The Signers of the Declaration of Independence

Richard Stockton: The Signers of the Declaration of Independence

Richard Stockton: The Signers of the Declaration of Independence

Richard Stockton was a signer of the Declaration of Independence from New Jersey. A lawyer, he was not interested in politics at first, and initially favored a partial reconciliation with Great Britain that would give America some independence from Parliament but not the king. Despite this, he responded when duty called, and became a leading American patriot and champion of independence.

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Richard Stockton was born in 1730 in the Stony Brook neighborhood of Princeton, New Jersey. As the son of a wealthy landowner named John Stockton, Richard had a comfortable and privileged upbringing. His father, in fact, donated land for what became Princeton University (originally called the College of New Jersey), and helped bring the university to New Jersey.

As a child, Richard attended the academy operated by Samuel Finley at Nottingham, that later became the West Nottingham Academy. He also attended the nascent Princeton University (operating under its original name), graduating from it in 1748. After graduation, Richard studied law with the head of the legal profession in New Jersey, a man named David Ogden in the city of Newark. Richard was admitted to the bar in 1754, and quickly achieved great success. Richard achieved the degree of Sergeant at Law in 1763, which was the highest degree of law at the time.

Though he had been personal friends with George Washington for some time when he achieved his legal successes, Richard showed little interest in entering politics at first. This was a bit unusual, as many lawyers of the time used the profession as a springboard to a political career. In fact, Richard once famously wrote,

“The public is generally unthankful, and I never will become a Servant of it, till I am convinced that by neglecting my own affairs I am doing more acceptable Service to God and Man.”

Instead of politics, Richard used his free time to be an active member of the Board of Trustees at the College of New Jersey.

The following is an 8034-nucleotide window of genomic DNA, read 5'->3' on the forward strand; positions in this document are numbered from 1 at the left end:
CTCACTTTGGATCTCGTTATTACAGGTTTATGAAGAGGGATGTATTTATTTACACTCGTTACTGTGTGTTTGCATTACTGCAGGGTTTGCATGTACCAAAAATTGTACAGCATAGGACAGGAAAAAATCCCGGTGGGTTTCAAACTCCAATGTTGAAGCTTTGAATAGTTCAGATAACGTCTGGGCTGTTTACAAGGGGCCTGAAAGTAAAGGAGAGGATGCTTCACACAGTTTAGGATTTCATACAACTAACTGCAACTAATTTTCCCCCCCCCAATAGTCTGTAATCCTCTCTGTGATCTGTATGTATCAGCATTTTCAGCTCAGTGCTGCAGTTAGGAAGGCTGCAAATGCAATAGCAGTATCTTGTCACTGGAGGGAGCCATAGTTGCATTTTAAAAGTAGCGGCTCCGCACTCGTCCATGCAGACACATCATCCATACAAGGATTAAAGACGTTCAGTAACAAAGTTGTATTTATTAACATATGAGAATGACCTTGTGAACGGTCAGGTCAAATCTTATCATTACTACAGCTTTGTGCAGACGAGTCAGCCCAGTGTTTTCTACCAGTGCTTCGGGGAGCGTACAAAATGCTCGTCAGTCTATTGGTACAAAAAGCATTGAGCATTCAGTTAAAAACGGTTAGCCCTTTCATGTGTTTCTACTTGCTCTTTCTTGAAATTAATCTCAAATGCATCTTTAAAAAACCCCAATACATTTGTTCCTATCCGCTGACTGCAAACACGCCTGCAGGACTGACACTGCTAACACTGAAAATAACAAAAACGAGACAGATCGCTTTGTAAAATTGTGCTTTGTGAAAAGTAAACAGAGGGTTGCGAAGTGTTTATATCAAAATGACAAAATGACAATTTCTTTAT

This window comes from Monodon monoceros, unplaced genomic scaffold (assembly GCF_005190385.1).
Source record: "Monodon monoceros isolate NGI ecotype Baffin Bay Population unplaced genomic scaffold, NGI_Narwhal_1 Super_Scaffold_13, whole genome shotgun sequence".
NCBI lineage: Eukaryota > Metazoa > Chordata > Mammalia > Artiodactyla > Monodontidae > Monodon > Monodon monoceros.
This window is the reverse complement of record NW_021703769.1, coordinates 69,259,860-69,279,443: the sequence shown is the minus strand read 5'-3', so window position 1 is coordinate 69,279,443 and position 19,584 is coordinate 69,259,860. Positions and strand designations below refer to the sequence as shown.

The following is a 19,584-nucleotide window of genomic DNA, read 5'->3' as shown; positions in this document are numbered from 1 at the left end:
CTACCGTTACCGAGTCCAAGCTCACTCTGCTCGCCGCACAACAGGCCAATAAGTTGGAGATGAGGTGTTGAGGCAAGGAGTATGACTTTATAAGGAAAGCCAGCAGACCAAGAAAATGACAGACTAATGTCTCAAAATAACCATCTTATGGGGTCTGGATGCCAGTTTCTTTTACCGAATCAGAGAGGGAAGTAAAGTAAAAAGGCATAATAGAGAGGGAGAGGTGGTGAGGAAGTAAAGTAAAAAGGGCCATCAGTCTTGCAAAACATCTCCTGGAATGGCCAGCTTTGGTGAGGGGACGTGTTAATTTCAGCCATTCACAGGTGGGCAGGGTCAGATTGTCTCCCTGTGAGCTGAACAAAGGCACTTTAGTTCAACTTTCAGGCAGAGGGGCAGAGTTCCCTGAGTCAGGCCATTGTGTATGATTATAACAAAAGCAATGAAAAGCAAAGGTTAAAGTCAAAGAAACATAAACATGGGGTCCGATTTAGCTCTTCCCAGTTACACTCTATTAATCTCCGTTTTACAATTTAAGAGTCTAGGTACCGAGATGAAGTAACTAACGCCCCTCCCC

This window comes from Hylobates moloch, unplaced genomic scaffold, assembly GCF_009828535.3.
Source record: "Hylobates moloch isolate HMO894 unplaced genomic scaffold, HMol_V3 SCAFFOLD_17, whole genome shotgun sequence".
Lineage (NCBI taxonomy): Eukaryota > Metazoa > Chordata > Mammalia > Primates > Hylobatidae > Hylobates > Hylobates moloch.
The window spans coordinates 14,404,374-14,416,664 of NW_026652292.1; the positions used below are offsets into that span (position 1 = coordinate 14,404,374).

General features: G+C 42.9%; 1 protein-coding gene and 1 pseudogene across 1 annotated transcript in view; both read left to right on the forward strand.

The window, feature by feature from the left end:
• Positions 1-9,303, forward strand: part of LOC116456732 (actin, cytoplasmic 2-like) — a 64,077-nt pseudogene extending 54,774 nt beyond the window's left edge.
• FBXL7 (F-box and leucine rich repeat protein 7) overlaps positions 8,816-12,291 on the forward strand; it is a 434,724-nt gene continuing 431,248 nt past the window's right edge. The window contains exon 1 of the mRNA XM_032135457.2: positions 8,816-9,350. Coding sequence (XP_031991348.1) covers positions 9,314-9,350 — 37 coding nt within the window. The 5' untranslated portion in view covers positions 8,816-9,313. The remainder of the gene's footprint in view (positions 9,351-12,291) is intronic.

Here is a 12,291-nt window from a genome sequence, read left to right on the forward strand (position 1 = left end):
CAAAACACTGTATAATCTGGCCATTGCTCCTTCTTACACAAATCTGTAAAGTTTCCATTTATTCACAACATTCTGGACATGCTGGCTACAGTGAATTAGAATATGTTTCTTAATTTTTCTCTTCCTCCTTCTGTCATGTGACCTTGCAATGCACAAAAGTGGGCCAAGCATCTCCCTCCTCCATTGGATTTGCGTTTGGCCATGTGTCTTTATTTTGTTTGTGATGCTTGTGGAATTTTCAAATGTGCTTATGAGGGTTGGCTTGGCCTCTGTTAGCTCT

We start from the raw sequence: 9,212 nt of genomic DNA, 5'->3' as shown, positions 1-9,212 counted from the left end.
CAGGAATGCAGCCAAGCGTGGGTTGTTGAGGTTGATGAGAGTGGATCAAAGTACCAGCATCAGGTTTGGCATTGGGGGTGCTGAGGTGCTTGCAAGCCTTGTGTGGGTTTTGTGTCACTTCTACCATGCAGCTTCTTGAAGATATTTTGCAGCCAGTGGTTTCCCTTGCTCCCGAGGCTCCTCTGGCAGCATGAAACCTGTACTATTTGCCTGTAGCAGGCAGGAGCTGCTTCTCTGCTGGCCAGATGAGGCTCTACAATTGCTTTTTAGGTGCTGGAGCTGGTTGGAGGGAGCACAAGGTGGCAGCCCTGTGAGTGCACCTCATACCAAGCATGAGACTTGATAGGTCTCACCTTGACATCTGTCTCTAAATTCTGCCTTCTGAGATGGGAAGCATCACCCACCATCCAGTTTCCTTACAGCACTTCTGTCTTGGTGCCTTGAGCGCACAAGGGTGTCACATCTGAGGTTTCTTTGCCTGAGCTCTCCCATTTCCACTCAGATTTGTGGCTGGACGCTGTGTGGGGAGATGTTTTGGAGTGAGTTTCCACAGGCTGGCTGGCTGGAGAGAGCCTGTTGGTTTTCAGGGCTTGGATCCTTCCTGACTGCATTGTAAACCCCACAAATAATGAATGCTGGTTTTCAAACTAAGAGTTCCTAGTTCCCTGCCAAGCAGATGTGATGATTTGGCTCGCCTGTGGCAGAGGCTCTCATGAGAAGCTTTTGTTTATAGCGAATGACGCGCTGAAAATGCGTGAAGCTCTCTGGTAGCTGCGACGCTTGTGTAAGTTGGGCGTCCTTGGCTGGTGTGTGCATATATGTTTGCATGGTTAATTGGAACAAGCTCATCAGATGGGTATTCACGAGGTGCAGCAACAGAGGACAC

Richard Stockton Statue
Richard Stockton Statue

In fact, Richard served the college for twenty-six years. He gave up his law practice in 1766 and 1767 to visit England, Scotland, and Ireland. He already had a substantial amount of fame in the legal profession then, and this fame preceded him on his voyage. Because of this, Richard was received by the most important and famous men in Great Britain at that time. He was able to personally present King George III with an address of the trustees of the College of New Jersey, where he acknowledged the repeal of the Stamp Act. The king favorably received this address. Richard was also consulted on the state of American affairs by notable British men such as the Marquess of Rockingham and the Earl of Chatham, as well as other distinguished members of Parliament who were friendly to American interests.

Upon returning to America in the summer of 1767, Richard soon had his first political experience when he was promoted to a seat in the New Jersey Provincial Council in 1768. That same year, he was elected to the American Philosophical Society. Later, in 1774, Richard was appointed to the New Jersey Supreme Court.

When tensions first arose between Great Britain and the American colonies, Richard favored a moderate approach. He wrote a plan of self-government for America, where it would be independent of Parliament, but still loyal to the king. The king did not accept this proposition. If he had, war with the colonies could have been avoided.